Browse Prior Art Database

Microkernel Extension for Dirty Time Limit

IP.com Disclosure Number: IPCOM000112174D
Original Publication Date: 1994-Apr-01
Included in the Prior Art Database: 2005-Mar-26
Document File: 2 page(s) / 107K

Publishing Venue

IBM

Related People

Copeland, GP: AUTHOR [+4]

Abstract

Most file and database system pagers promise that no user or meta data will remain dirty in the cache for longer than a specified time. There are several ways that this could be done. The following describes these along with their advantages and disadvantages:

This text was extracted from an ASCII text file.
This is the abbreviated version, containing approximately 48% of the total text.

Microkernel Extension for Dirty Time Limit

      Most file and database system pagers promise that no user or
meta data will remain dirty in the cache for longer than a specified
time.  There are several ways that this could be done.  The following
describes these along with their advantages and disadvantages:

1.  The pager could periodically issue a memory_object_lock_request()
    to return dirty pages without flushing for all memory objects.
    This is simple, but causes pages to be returned too often (a page
    may have just gotten dirty), and causes response time problems.

2.  The response time problem in A above can be improved by
    distributing the lock requests over time (e.g., cleaning fewer
    memory objects more often) at the cost of more complexity.

3.  All write accesses go through the pager, and the pager keeps
    track of what memory object pages get dirty and when.  This
    enables the pager to clean only those pages using
    memory_object_lock_request() that have been dirty for the full
    duration of the promised time.  This would require that the pager
    never map memory objects into user tasks.

4.  The mapping restriction in C above could be relaxed by having
    user tasks keep track of what memory object pages get dirty and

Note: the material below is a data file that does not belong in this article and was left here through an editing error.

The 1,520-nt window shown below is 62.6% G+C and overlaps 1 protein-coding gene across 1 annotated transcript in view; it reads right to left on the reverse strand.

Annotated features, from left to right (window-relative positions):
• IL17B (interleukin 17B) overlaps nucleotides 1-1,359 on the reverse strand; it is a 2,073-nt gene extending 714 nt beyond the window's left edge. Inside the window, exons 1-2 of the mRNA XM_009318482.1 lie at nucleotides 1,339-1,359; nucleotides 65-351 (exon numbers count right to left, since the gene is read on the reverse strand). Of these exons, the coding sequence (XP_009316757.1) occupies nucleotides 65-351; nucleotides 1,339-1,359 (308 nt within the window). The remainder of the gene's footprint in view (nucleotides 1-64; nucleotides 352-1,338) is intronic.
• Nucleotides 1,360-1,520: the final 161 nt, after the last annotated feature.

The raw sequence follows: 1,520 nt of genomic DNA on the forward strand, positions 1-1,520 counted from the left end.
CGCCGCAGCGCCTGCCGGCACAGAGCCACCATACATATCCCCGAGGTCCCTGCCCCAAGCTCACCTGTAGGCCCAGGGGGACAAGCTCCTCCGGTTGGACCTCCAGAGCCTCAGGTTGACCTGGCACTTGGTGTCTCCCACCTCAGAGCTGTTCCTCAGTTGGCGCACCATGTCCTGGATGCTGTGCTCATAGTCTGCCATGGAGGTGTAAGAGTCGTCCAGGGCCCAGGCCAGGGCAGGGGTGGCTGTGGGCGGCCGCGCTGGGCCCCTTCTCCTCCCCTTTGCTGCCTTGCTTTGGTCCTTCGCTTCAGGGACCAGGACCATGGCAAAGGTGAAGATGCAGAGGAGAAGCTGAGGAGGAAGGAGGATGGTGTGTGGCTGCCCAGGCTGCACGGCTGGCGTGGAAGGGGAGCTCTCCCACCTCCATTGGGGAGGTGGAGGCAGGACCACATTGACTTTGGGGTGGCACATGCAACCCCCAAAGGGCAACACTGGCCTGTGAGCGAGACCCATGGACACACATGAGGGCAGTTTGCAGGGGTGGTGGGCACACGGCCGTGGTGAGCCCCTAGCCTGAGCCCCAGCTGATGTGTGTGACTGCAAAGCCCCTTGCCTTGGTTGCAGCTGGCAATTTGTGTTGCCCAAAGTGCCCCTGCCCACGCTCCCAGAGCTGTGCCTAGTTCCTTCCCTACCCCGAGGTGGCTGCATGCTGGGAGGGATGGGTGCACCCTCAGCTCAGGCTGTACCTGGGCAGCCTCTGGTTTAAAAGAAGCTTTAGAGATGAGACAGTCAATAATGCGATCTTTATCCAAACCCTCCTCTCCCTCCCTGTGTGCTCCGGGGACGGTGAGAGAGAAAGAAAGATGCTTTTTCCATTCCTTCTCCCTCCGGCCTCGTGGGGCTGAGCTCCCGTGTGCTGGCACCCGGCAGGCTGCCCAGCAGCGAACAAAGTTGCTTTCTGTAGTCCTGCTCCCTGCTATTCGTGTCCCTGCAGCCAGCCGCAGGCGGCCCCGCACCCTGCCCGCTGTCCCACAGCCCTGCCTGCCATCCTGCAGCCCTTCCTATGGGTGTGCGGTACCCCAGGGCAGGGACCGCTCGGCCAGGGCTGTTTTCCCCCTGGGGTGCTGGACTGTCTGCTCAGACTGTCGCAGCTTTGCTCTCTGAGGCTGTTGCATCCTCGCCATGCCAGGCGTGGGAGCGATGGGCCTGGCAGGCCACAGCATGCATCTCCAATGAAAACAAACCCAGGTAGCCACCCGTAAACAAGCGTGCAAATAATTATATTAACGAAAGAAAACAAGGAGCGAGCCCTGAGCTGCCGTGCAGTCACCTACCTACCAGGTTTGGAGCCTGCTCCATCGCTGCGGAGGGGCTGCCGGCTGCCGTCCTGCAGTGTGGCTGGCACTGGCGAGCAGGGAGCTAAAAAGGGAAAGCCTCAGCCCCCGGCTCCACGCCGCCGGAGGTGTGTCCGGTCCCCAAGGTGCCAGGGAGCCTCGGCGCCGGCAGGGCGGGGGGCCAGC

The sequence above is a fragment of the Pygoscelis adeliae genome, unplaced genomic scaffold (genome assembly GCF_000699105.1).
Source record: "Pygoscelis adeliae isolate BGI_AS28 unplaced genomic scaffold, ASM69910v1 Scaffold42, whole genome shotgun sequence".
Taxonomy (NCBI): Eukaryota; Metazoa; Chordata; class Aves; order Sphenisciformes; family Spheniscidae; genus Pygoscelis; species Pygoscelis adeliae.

when, and send a message to the pager in time to allow the pager
    to clean the pages.

5.  The pager can force the MK to tell it when pages become dirty
    using the current EMMI.  The pager response to a
    memory_object_data_request()

6.  The mapping restriction in C could be relaxed by having user
    tasks keep track of what memory object pages get dirty and when,
    and send a message to the pager in time to allow the pager to
    clean the pages.

7.  The pager can force the MK to tell it when pages become dirty
    using the current EMMI.  The pager response to a
    memory_object_data_request() would include:
        if (desired_access != VM_PROT_WRITE) { /* MK needs write
    access */
           supply page with lock_value = VM_PROT_NONE; /* grant full
    access   */
             mark page as dirty; /* pager knows page is getting dirty
    */
          }
          else /* MK does not need write access */
           /* make MK ask before writing */
           supply page with lock_value = VM_PROT_WRITE;
     The pager response to a memory_object_data_unlock() would
    include:
        if (desired_access == VM_PROT_WRITE) {
           supply page with lock_value = VM_PROT_NONE; /* grant full
    access */

           mark page as dirty; /* pager knows page is getting dirty
    */
        }
     The pager response to a memory_object_data_return() would
    include:
        mark page as clean;
     This approach requires many messages.

8.  Using vm_msync as...